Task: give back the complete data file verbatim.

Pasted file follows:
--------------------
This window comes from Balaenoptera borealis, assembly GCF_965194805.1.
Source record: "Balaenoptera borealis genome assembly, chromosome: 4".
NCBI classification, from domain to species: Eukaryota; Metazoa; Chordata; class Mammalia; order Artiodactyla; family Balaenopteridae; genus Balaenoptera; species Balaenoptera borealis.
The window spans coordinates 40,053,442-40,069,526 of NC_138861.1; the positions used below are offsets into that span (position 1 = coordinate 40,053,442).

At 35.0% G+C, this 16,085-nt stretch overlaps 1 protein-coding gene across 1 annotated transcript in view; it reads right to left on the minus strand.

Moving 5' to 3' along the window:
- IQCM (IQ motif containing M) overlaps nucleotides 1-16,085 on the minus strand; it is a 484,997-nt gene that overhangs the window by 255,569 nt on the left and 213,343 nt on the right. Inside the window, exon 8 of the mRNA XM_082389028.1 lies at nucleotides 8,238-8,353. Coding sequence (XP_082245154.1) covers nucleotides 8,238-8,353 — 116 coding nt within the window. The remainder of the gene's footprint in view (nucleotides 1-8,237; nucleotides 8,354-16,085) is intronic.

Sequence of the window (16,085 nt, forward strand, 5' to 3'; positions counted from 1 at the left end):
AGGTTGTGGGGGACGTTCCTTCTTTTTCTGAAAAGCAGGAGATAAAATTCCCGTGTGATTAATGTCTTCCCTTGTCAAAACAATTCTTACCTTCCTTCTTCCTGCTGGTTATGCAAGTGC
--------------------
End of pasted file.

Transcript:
This window comes from Balaenoptera borealis, assembly GCF_965194805.1.
Source record: "Balaenoptera borealis genome assembly, chromosome: 4".
NCBI classification, from domain to species: Eukaryota; Metazoa; Chordata; class Mammalia; order Artiodactyla; family Balaenopteridae; genus Balaenoptera; species Balaenoptera borealis.
The window spans coordinates 40,053,442-40,069,526 of NC_138861.1; the positions used below are offsets into that span (position 1 = coordinate 40,053,442).

At 35.0% G+C, this 16,085-nt stretch overlaps 1 protein-coding gene across 1 annotated transcript in view; it reads right to left on the minus strand.

Moving 5' to 3' along the window:
- IQCM (IQ motif containing M) overlaps nucleotides 1-16,085 on the minus strand; it is a 484,997-nt gene that overhangs the window by 255,569 nt on the left and 213,343 nt on the right. Inside the window, exon 8 of the mRNA XM_082389028.1 lies at nucleotides 8,238-8,353. Coding sequence (XP_082245154.1) covers nucleotides 8,238-8,353 — 116 coding nt within the window. The remainder of the gene's footprint in view (nucleotides 1-8,237; nucleotides 8,354-16,085) is intronic.

Sequence of the window (16,085 nt, forward strand, 5' to 3'; positions counted from 1 at the left end):
AGGTTGTGGGGGACGTTCCTTCTTTTTCTGAAAAGCAGGAGATAAAATTCCCGTGTGATTAATGTCTTCCCTTGTCAAAACAATTCTTACCTTCCTTCTTCCTGCTGGTTATGCAAGTGC